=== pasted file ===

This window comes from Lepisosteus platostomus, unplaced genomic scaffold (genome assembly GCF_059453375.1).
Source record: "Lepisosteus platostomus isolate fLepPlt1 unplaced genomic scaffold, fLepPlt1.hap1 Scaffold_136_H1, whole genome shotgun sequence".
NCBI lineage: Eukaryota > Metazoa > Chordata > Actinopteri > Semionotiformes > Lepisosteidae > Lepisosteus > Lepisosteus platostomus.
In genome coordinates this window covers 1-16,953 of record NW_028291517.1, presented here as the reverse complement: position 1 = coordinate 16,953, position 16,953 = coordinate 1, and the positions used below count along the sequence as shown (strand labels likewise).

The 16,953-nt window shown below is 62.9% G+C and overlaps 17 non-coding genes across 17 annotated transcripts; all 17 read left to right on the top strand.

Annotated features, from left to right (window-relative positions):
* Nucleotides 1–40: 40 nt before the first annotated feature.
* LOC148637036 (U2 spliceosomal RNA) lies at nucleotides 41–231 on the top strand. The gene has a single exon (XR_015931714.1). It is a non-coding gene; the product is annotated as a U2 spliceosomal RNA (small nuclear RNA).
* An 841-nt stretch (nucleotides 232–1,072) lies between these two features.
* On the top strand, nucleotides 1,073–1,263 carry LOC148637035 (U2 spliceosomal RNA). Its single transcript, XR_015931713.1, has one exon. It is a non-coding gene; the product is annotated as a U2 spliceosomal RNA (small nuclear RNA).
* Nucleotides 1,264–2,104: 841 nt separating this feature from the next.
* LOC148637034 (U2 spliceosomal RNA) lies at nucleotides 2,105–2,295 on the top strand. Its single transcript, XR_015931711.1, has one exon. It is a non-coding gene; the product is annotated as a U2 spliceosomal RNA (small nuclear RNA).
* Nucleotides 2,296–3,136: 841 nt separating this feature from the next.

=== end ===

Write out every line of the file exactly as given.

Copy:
This window comes from Lepisosteus platostomus, unplaced genomic scaffold (genome assembly GCF_059453375.1).
Source record: "Lepisosteus platostomus isolate fLepPlt1 unplaced genomic scaffold, fLepPlt1.hap1 Scaffold_136_H1, whole genome shotgun sequence".
NCBI lineage: Eukaryota > Metazoa > Chordata > Actinopteri > Semionotiformes > Lepisosteidae > Lepisosteus > Lepisosteus platostomus.
In genome coordinates this window covers 1-16,953 of record NW_028291517.1, presented here as the reverse complement: position 1 = coordinate 16,953, position 16,953 = coordinate 1, and the positions used below count along the sequence as shown (strand labels likewise).

The 16,953-nt window shown below is 62.9% G+C and overlaps 17 non-coding genes across 17 annotated transcripts; all 17 read left to right on the top strand.

Annotated features, from left to right (window-relative positions):
* Nucleotides 1–40: 40 nt before the first annotated feature.
* LOC148637036 (U2 spliceosomal RNA) lies at nucleotides 41–231 on the top strand. The gene has a single exon (XR_015931714.1). It is a non-coding gene; the product is annotated as a U2 spliceosomal RNA (small nuclear RNA).
* An 841-nt stretch (nucleotides 232–1,072) lies between these two features.
* On the top strand, nucleotides 1,073–1,263 carry LOC148637035 (U2 spliceosomal RNA). Its single transcript, XR_015931713.1, has one exon. It is a non-coding gene; the product is annotated as a U2 spliceosomal RNA (small nuclear RNA).
* Nucleotides 1,264–2,104: 841 nt separating this feature from the next.
* LOC148637034 (U2 spliceosomal RNA) lies at nucleotides 2,105–2,295 on the top strand. Its single transcript, XR_015931711.1, has one exon. It is a non-coding gene; the product is annotated as a U2 spliceosomal RNA (small nuclear RNA).
* Nucleotides 2,296–3,136: 841 nt separating this feature from the next.